Dr. Tom Withnell RTTP, University of Vienna
Tom is an internationally experienced Technology Transfer and Project Management Professional with a background in Electrical Engineering and nuclear experience. In his current position at the University of Vienna, Tom promotes the transfer of University technologies, commercialisation of inventions with a goal of generating revenue for further research.
Q1: What influenced your decision to seek RTTP accreditation?
A: My primary drive was for professional recognition. In some institutions Knowledge Transfer is, sadly, not seen as playing a key role nor needing a highly skilled team to successfully operate. By having a team of RTTPs or Candidate RTTPs it actively demonstrates a drive to improve the status of the profession. For me, the fact that the accreditation requires a minimum level of experience is a plus as it reduces the available pool of applicants; RTTP is therefore somewhat rare which increases its value.
Q2: Did you plan your path to RTTP accreditation?
- If yes, can you detail the training, courses, mentorship and professional development opportunities you undertook to qualify?
- If no, can you detail your past professional experience which lead to your RTTP accreditation?
A: I collected the CE points through attending two training courses and three conferences hosted by multiple associations from the ATTP alliance. The annual conferences were
- May 2015. ASTP. Annual Conference, Istanbul
- May 2016. ASTP. Annual Conference, Copenhagen
- March 2017. AUTM. Annual Conference, Florida
The training courses were:
I chose these courses based on gaps in knowledge both personal and within the KT Office. The Research Contracts course hosted by PraxisUnico (before the merger with Auril) provided a great insight into contracts. I am based in Austria, and the focus on British law has been of great help in understanding each sides’ limitations when we are involved in negotiations with UK institutions. The Software Challenges course was the first time it was hosted by ASTP, and was based heavily on the Praxis software course. Software is a rapidly growing area so this course came at an optimal time in my career development.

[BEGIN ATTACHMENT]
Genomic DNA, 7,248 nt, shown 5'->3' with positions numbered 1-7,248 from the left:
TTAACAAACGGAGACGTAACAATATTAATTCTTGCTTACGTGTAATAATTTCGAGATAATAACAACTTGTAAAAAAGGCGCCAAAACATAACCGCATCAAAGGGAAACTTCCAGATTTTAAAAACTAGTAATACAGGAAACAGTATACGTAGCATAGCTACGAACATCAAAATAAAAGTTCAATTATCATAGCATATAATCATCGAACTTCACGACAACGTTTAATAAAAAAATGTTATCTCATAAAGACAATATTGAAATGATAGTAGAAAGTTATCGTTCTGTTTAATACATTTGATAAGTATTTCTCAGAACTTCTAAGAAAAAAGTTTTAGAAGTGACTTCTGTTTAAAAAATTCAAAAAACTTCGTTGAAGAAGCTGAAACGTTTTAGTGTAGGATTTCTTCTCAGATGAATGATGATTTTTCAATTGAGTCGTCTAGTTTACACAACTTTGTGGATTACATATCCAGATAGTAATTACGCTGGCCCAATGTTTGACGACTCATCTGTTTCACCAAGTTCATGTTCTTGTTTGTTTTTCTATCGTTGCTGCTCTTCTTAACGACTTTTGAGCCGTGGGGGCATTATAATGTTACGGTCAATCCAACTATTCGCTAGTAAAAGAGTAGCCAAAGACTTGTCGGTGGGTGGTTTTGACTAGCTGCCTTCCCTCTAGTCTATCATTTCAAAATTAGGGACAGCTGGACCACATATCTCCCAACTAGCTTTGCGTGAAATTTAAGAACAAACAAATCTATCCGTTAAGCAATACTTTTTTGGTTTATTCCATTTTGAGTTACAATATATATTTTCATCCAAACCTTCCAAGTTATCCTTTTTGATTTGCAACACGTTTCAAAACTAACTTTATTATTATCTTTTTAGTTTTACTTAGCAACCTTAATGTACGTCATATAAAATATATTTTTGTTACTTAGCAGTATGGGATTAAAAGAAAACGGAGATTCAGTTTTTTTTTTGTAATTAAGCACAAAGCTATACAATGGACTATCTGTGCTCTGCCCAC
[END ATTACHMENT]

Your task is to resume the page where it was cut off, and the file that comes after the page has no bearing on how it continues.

Q3: Part of the RTTP application is to detail the skills/knowledge you applied to a KE/TT project and how this project was possible because of your contributions. Can you give details of the project you used in your application? Or details of similar projects conducted before or after your accreditation?
A: My project involved a seemingly straightforward case of a company purchasing a unit of inventive IP from the university. This was made more interesting with payment being part financial and partly a discount on a new lab machine. The project involved working with the various stakeholders, internal (e.g. involved researchers, faculty Dean, university room management, legal team) and external (purchasing and R&D within the company). The negotiation phase was managed carefully, taking into account the past relationship with the company and to keep the door open for future collaborations. Austria has a legal requirement for inventor remuneration, so an administration fee was negotiated in to cover this.
Since I achieved my RTTP accreditation I have had a further IP transfer with the same company.
Q4: Since becoming RTTP accredited has anything changed in you personally or professionally?
A: Within the Tech Transfer field, gaining RTTP shows a level of experience, which on a personal level has led to colleagues congratulating me. I additionally congratulate other colleagues in the field who have achieved RTTP.
From a professional perspective, although the RTTP designation is not so well known outside of the field, mentioning that it is a professional qualification gives the clients I work with a greater feeling of trust and security in my work. As a large part of Knowledge Transfer is based on trust amongst stakeholders the RTTP designation is highly useful.
Q5: What advice would you give a fresh KE professional looking to become RTTP accredited?
A: In short, do it! Three years may seem like a long period of time to get the qualification, but this provides a greater value to the designation; it is not something which can be easily got. Choose courses that are of interest to you, and I would definitely recommend attendance at annual conferences; the chance to network with colleagues in the field provides an unparalleled insight into how other institutions operate.